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The Book of Songs and China's Literary Tradition

The Poetry of Retreat at the Fall of the Han

Tao Qian and the Tradition of Retreat

Prelude to Tang Poetry: Poetry of the Zhou and Han


"A Song of Seven Sorrows"

"A Song of Seven Sorrows," by Wang Can

The Western City thrown into all this disorder,
jackals and tigers come to plot its ruin.
Again I abandon the capital and depart.
Consign myself to the barbarians of the South.
My close kin all face me in sorrow,
dearest friends follow and cling to my robes.
As I leave the city gates, I see nothing before me,
save white bones covering the level fields.
On the road, a starving woman
who hugs her child then abandons him in the weeds.
She turns to hear his screams and howls,
then wipes her tears and goes on alone —
saying "I hardly know where I shall die!
How can I look after both of us?"
I drive on my horse, abandon her and depart,
for I cannot bear to hear her words.
Southward I climb the Tomb of Pa,
turn my head, look to the city.
I know now how the poet of "Falling Stream"
moaned and felt his heart break within!

Stephen Owen :: He abandons the city. This beautiful thing of leaving his family, his family clinging to him, and going out and seeing bones.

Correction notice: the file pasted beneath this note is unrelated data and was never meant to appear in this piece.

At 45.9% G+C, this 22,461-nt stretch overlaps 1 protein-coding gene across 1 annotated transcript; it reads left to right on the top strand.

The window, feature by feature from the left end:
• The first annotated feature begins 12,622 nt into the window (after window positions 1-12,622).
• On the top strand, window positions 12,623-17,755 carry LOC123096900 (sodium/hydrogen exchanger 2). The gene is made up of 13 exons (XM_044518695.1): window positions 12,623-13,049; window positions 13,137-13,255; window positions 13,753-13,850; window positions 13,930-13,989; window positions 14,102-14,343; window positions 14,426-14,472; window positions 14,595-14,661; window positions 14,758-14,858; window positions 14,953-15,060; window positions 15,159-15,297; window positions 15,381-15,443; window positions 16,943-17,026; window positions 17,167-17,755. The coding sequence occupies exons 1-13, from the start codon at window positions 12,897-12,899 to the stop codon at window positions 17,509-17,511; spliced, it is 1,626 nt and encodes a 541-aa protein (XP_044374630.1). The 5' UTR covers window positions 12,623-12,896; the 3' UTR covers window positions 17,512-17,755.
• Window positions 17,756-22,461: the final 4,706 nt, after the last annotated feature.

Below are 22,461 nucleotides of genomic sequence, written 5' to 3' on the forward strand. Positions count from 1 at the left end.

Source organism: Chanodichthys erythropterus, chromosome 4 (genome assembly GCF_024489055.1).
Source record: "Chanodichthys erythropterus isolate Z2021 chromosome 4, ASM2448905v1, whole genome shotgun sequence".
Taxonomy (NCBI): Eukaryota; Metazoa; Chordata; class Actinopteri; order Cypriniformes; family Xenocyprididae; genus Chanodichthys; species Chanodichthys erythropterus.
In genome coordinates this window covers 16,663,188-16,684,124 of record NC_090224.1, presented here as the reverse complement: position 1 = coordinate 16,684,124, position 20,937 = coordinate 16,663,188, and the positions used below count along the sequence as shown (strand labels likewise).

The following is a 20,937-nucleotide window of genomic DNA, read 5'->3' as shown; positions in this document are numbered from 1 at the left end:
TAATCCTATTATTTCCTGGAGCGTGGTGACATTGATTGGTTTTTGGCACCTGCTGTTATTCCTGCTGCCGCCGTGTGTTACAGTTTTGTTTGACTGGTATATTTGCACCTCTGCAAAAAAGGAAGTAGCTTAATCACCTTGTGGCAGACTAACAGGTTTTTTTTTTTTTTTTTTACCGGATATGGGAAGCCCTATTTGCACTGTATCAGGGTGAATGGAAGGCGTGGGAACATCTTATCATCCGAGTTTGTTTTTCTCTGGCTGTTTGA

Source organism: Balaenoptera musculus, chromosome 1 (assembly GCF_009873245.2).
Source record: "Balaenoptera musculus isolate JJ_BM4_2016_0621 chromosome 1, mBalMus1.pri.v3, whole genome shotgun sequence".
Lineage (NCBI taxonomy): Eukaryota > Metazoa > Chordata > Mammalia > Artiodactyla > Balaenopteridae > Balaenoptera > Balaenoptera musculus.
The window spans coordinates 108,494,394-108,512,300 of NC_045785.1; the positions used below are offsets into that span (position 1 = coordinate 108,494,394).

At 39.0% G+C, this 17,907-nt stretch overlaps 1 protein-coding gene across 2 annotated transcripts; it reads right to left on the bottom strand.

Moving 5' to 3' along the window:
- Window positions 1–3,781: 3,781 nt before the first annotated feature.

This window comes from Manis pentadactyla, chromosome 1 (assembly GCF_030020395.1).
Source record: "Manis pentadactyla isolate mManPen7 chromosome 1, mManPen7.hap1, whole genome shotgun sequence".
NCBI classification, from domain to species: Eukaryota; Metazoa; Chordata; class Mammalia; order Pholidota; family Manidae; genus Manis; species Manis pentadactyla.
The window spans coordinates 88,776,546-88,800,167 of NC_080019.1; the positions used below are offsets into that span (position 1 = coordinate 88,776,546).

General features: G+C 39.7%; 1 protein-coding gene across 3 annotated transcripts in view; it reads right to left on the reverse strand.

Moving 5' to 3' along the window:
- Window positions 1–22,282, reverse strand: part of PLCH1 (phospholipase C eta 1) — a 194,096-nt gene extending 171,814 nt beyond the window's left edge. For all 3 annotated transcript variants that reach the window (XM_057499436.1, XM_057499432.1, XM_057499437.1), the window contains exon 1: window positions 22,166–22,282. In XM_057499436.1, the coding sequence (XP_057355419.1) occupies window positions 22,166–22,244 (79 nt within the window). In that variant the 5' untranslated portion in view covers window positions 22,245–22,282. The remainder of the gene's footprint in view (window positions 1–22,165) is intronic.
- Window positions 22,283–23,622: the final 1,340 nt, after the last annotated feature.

And the bones, of course, refer to or signify that family had not buried these people. Family has abandoned the dead.

And then on the way, he sees the mother abandoning her child; and the child will, of course, become the bones next week. And saying, "I don't know where I will die, how can I keep you alive."

And the poet says, "I couldn't bear to see this," and he abandoned them.

And this strange interplay between his abandoning his family, the bones as evidence of others abandoning the dead, the mother abandoning this child, him abandoning the mother and the child, and then climbing the tomb mound of Emperor Wan, the Emperor Wan represented the height of Han government. This was when everything worked.

Paul Rouzer :: Finally, and perhaps most important of all, Wang Can relates his own feelings to a poet who had composed a poem from the Book of Songs, the so-called "Falling Spring" poem, in which a poet compares his own emotional response to the fall of the Zhou dynasty capital to the actions of a spring, of a falling spring descending over the rocks with its cold water. Wang Can relates to this early poet, this early poet of a Book of Songs poem, and communicates his own feelings back through time to him, creates a bond between this early Book of Songs poet and himself.